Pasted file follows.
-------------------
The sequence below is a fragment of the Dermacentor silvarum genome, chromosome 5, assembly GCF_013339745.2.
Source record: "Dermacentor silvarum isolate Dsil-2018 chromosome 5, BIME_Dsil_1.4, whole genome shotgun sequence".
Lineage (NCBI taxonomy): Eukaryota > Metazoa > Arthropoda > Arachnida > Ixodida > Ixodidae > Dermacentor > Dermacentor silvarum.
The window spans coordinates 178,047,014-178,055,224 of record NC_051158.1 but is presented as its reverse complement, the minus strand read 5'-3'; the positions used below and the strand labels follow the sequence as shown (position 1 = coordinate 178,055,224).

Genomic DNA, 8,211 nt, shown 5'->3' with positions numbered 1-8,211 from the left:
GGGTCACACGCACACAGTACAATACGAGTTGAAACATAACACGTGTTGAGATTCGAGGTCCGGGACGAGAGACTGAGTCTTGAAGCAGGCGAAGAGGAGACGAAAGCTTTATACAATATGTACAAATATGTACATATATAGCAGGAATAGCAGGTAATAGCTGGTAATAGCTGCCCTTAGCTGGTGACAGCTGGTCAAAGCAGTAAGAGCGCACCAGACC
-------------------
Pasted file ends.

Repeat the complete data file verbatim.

The sequence below is a fragment of the Dermacentor silvarum genome, chromosome 5, assembly GCF_013339745.2.
Source record: "Dermacentor silvarum isolate Dsil-2018 chromosome 5, BIME_Dsil_1.4, whole genome shotgun sequence".
Lineage (NCBI taxonomy): Eukaryota > Metazoa > Arthropoda > Arachnida > Ixodida > Ixodidae > Dermacentor > Dermacentor silvarum.
The window spans coordinates 178,047,014-178,055,224 of record NC_051158.1 but is presented as its reverse complement, the minus strand read 5'-3'; the positions used below and the strand labels follow the sequence as shown (position 1 = coordinate 178,055,224).

Genomic DNA, 8,211 nt, shown 5'->3' with positions numbered 1-8,211 from the left:
GGGTCACACGCACACAGTACAATACGAGTTGAAACATAACACGTGTTGAGATTCGAGGTCCGGGACGAGAGACTGAGTCTTGAAGCAGGCGAAGAGGAGACGAAAGCTTTATACAATATGTACAAATATGTACATATATAGCAGGAATAGCAGGTAATAGCTGGTAATAGCTGCCCTTAGCTGGTGACAGCTGGTCAAAGCAGTAAGAGCGCACCAGACC